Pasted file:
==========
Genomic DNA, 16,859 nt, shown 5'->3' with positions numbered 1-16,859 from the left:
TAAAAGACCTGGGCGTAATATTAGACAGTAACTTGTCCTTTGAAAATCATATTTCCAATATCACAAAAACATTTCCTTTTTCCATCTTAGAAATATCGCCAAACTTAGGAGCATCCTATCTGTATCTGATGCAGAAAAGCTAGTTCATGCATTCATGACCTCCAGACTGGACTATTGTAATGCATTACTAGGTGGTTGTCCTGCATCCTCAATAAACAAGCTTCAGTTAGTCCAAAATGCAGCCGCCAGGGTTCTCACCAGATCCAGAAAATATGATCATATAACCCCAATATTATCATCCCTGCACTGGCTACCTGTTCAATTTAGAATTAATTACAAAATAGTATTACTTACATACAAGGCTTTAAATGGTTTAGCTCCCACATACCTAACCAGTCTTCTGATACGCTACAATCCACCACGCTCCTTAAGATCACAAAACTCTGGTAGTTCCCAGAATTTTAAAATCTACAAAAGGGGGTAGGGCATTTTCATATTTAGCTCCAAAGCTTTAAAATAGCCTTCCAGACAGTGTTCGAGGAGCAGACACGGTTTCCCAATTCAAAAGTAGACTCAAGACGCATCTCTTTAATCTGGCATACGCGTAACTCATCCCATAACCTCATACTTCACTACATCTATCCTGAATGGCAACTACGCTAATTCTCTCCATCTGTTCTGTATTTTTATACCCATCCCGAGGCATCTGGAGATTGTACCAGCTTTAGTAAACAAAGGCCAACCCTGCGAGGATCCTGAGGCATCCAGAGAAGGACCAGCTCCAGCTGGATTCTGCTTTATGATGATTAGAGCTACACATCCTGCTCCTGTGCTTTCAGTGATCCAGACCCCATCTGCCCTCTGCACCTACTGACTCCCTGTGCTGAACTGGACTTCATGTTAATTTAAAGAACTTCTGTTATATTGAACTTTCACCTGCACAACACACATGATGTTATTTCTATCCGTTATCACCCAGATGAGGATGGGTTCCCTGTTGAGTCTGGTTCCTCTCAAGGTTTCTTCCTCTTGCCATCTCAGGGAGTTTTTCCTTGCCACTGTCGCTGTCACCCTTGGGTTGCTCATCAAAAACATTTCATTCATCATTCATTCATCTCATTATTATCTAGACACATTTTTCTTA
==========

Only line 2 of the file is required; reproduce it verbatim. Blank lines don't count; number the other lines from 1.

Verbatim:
TAAAAGACCTGGGCGTAATATTAGACAGTAACTTGTCCTTTGAAAATCATATTTCCAATATCACAAAAACATTTCCTTTTTCCATCTTAGAAATATCGCCAAACTTAGGAGCATCCTATCTGTATCTGATGCAGAAAAGCTAGTTCATGCATTCATGACCTCCAGACTGGACTATTGTAATGCATTACTAGGTGGTTGTCCTGCATCCTCAATAAACAAGCTTCAGTTAGTCCAAAATGCAGCCGCCAGGGTTCTCACCAGATCCAGAAAATATGATCATATAACCCCAATATTATCATCCCTGCACTGGCTACCTGTTCAATTTAGAATTAATTACAAAATAGTATTACTTACATACAAGGCTTTAAATGGTTTAGCTCCCACATACCTAACCAGTCTTCTGATACGCTACAATCCACCACGCTCCTTAAGATCACAAAACTCTGGTAGTTCCCAGAATTTTAAAATCTACAAAAGGGGGTAGGGCATTTTCATATTTAGCTCCAAAGCTTTAAAATAGCCTTCCAGACAGTGTTCGAGGAGCAGACACGGTTTCCCAATTCAAAAGTAGACTCAAGACGCATCTCTTTAATCTGGCATACGCGTAACTCATCCCATAACCTCATACTTCACTACATCTATCCTGAATGGCAACTACGCTAATTCTCTCCATCTGTTCTGTATTTTTATACCCATCCCGAGGCATCTGGAGATTGTACCAGCTTTAGTAAACAAAGGCCAACCCTGCGAGGATCCTGAGGCATCCAGAGAAGGACCAGCTCCAGCTGGATTCTGCTTTATGATGATTAGAGCTACACATCCTGCTCCTGTGCTTTCAGTGATCCAGACCCCATCTGCCCTCTGCACCTACTGACTCCCTGTGCTGAACTGGACTTCATGTTAATTTAAAGAACTTCTGTTATATTGAACTTTCACCTGCACAACACACATGATGTTATTTCTATCCGTTATCACCCAGATGAGGATGGGTTCCCTGTTGAGTCTGGTTCCTCTCAAGGTTTCTTCCTCTTGCCATCTCAGGGAGTTTTTCCTTGCCACTGTCGCTGTCACCCTTGGGTTGCTCATCAAAAACATTTCATTCATCATTCATTCATCTCATTATTATCTAGACACATTTTTCTTA